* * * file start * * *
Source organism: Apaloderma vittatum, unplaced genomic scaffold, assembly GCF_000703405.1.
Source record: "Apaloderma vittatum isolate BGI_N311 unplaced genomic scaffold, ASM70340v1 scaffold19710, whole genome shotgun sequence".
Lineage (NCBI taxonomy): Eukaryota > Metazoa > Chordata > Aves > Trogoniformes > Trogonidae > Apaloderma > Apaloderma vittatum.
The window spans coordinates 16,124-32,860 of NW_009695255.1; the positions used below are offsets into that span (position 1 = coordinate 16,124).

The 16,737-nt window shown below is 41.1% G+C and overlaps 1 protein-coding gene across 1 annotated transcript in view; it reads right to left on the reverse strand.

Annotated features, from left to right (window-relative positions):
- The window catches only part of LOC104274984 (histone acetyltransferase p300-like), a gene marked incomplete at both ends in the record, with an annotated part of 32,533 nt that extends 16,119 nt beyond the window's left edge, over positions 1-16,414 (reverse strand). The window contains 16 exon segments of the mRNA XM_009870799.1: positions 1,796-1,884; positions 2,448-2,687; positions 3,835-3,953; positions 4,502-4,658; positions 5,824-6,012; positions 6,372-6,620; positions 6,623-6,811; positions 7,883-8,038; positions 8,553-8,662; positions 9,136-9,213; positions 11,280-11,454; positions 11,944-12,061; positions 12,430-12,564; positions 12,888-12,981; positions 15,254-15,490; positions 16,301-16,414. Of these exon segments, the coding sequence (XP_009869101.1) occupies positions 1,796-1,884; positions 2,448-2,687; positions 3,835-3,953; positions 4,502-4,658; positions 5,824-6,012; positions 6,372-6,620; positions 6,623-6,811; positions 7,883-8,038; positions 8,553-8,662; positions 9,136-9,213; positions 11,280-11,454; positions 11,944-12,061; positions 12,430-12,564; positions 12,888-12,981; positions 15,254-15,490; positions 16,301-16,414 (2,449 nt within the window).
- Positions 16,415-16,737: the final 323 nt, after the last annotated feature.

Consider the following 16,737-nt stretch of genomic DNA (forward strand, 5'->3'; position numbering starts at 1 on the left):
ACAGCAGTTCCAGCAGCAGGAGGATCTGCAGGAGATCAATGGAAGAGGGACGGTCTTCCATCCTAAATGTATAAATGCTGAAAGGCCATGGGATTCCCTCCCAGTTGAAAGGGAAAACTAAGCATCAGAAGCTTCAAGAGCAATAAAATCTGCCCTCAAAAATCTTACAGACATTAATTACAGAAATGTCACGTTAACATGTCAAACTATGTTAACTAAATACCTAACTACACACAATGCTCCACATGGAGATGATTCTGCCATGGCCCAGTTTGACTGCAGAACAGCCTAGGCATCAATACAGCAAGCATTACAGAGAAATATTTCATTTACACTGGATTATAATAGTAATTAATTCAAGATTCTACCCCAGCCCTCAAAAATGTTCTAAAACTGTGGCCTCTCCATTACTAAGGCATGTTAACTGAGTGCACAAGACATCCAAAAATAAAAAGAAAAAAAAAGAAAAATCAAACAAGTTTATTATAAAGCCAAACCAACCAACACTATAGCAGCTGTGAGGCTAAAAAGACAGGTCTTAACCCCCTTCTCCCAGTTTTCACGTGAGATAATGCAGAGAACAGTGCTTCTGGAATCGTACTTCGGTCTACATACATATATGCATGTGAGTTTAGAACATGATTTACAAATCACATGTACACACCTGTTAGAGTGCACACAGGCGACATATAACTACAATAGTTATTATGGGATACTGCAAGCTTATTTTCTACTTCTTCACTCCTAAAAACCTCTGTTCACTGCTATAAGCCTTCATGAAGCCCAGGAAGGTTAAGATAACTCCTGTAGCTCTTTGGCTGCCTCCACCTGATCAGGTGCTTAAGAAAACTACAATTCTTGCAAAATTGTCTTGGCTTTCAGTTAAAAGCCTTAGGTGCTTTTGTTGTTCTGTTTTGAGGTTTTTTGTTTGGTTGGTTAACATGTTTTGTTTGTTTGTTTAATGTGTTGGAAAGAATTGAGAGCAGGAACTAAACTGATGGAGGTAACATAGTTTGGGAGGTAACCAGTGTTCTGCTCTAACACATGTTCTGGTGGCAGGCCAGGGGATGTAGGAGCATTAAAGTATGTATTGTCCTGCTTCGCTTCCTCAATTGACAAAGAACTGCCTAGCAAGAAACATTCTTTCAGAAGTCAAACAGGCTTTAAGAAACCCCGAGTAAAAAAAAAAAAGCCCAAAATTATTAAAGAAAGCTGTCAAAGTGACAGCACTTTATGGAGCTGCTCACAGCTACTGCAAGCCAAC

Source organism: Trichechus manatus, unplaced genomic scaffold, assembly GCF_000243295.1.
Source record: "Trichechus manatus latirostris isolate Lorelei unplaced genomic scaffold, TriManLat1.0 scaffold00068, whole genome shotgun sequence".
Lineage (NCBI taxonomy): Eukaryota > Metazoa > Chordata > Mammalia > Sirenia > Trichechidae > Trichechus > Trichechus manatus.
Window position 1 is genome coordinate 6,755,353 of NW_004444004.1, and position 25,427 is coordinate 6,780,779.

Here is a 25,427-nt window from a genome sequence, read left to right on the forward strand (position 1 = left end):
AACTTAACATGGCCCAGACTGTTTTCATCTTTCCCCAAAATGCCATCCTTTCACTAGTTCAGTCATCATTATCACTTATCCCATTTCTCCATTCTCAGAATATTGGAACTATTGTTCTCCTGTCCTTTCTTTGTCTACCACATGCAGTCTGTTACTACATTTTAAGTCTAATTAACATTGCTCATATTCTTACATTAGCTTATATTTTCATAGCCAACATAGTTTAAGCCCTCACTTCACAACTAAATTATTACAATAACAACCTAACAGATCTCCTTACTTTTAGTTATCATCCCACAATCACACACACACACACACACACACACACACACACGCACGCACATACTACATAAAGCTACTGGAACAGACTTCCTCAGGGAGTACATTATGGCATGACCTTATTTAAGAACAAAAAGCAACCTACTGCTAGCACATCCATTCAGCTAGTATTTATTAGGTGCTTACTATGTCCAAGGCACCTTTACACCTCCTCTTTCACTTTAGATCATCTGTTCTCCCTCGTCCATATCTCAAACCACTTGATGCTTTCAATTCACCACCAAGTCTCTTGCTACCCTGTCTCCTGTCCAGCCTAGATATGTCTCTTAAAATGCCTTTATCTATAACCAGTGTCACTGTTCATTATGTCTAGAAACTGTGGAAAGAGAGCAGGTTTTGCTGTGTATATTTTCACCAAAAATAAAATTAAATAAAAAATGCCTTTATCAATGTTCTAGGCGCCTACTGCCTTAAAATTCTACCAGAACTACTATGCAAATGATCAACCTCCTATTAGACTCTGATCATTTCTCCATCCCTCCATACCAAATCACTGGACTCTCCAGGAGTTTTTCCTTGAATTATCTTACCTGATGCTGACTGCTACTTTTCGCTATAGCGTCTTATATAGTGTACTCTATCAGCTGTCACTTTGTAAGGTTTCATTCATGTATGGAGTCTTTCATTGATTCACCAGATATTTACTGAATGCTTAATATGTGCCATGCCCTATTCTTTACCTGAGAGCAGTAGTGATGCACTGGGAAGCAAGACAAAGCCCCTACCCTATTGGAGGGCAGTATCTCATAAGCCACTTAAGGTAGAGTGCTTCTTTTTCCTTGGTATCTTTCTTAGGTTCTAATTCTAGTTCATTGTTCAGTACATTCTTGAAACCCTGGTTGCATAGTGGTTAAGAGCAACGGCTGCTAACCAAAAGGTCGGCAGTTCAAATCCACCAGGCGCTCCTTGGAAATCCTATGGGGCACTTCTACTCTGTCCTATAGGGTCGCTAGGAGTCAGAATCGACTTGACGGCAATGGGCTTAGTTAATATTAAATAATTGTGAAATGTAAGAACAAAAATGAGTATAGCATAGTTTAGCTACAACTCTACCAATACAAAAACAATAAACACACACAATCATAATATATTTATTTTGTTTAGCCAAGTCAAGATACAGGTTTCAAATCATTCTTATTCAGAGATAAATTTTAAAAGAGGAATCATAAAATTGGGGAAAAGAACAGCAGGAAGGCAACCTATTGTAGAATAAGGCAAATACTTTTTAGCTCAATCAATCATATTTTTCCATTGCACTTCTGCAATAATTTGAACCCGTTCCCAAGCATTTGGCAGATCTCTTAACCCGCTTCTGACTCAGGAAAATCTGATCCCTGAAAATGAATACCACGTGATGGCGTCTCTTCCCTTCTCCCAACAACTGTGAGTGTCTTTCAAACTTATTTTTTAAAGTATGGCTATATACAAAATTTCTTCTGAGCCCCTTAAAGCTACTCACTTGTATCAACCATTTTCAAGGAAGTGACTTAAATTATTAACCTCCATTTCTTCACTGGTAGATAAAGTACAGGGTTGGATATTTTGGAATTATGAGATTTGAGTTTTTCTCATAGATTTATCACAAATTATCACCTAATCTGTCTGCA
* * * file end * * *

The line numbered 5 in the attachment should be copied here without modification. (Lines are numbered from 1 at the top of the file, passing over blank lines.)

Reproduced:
The 16,737-nt window shown below is 41.1% G+C and overlaps 1 protein-coding gene across 1 annotated transcript in view; it reads right to left on the reverse strand.